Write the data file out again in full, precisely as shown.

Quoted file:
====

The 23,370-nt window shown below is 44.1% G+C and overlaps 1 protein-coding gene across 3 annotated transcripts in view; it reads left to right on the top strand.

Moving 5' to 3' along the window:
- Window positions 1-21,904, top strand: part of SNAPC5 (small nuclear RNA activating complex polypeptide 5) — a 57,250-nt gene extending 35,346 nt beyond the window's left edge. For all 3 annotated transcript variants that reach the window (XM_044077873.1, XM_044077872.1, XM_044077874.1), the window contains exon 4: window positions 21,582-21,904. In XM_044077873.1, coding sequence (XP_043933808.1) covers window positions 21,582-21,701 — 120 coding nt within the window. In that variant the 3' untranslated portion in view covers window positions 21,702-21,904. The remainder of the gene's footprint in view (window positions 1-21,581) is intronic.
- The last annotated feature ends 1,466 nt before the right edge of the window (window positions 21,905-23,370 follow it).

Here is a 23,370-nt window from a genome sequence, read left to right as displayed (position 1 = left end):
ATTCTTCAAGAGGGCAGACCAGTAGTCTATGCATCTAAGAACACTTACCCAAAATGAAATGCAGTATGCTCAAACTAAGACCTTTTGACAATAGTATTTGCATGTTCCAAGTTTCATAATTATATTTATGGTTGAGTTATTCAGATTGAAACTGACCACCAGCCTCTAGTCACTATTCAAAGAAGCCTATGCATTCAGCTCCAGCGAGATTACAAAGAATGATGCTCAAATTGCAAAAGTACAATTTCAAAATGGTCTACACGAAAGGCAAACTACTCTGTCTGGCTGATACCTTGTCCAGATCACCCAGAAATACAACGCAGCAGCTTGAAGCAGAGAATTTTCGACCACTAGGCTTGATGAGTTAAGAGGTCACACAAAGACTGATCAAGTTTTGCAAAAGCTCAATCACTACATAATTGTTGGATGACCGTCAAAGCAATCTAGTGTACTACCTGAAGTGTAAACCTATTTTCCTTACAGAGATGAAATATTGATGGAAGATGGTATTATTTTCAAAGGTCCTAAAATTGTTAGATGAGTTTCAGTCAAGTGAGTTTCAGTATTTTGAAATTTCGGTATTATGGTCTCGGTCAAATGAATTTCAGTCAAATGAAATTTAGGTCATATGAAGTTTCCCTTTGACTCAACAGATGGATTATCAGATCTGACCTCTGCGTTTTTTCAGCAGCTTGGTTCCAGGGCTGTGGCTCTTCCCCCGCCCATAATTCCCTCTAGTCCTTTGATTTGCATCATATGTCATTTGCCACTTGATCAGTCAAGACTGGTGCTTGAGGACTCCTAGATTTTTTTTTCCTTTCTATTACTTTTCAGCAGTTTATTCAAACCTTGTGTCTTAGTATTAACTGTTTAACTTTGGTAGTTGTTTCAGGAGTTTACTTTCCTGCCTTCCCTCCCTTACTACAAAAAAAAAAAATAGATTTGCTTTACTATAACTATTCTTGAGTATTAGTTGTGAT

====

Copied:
The 23,370-nt window shown below is 44.1% G+C and overlaps 1 protein-coding gene across 3 annotated transcripts in view; it reads left to right on the top strand.

Moving 5' to 3' along the window:
- Window positions 1-21,904, top strand: part of SNAPC5 (small nuclear RNA activating complex polypeptide 5) — a 57,250-nt gene extending 35,346 nt beyond the window's left edge. For all 3 annotated transcript variants that reach the window (XM_044077873.1, XM_044077872.1, XM_044077874.1), the window contains exon 4: window positions 21,582-21,904. In XM_044077873.1, coding sequence (XP_043933808.1) covers window positions 21,582-21,701 — 120 coding nt within the window. In that variant the 3' untranslated portion in view covers window positions 21,702-21,904. The remainder of the gene's footprint in view (window positions 1-21,581) is intronic.
- The last annotated feature ends 1,466 nt before the right edge of the window (window positions 21,905-23,370 follow it).

Here is a 23,370-nt window from a genome sequence, read left to right as displayed (position 1 = left end):
ATTCTTCAAGAGGGCAGACCAGTAGTCTATGCATCTAAGAACACTTACCCAAAATGAAATGCAGTATGCTCAAACTAAGACCTTTTGACAATAGTATTTGCATGTTCCAAGTTTCATAATTATATTTATGGTTGAGTTATTCAGATTGAAACTGACCACCAGCCTCTAGTCACTATTCAAAGAAGCCTATGCATTCAGCTCCAGCGAGATTACAAAGAATGATGCTCAAATTGCAAAAGTACAATTTCAAAATGGTCTACACGAAAGGCAAACTACTCTGTCTGGCTGATACCTTGTCCAGATCACCCAGAAATACAACGCAGCAGCTTGAAGCAGAGAATTTTCGACCACTAGGCTTGATGAGTTAAGAGGTCACACAAAGACTGATCAAGTTTTGCAAAAGCTCAATCACTACATAATTGTTGGATGACCGTCAAAGCAATCTAGTGTACTACCTGAAGTGTAAACCTATTTTCCTTACAGAGATGAAATATTGATGGAAGATGGTATTATTTTCAAAGGTCCTAAAATTGTTAGATGAGTTTCAGTCAAGTGAGTTTCAGTATTTTGAAATTTCGGTATTATGGTCTCGGTCAAATGAATTTCAGTCAAATGAAATTTAGGTCATATGAAGTTTCCCTTTGACTCAACAGATGGATTATCAGATCTGACCTCTGCGTTTTTTCAGCAGCTTGGTTCCAGGGCTGTGGCTCTTCCCCCGCCCATAATTCCCTCTAGTCCTTTGATTTGCATCATATGTCATTTGCCACTTGATCAGTCAAGACTGGTGCTTGAGGACTCCTAGATTTTTTTTTCCTTTCTATTACTTTTCAGCAGTTTATTCAAACCTTGTGTCTTAGTATTAACTGTTTAACTTTGGTAGTTGTTTCAGGAGTTTACTTTCCTGCCTTCCCTCCCTTACTACAAAAAAAAAAAATAGATTTGCTTTACTATAACTATTCTTGAGTATTAGTTGTGAT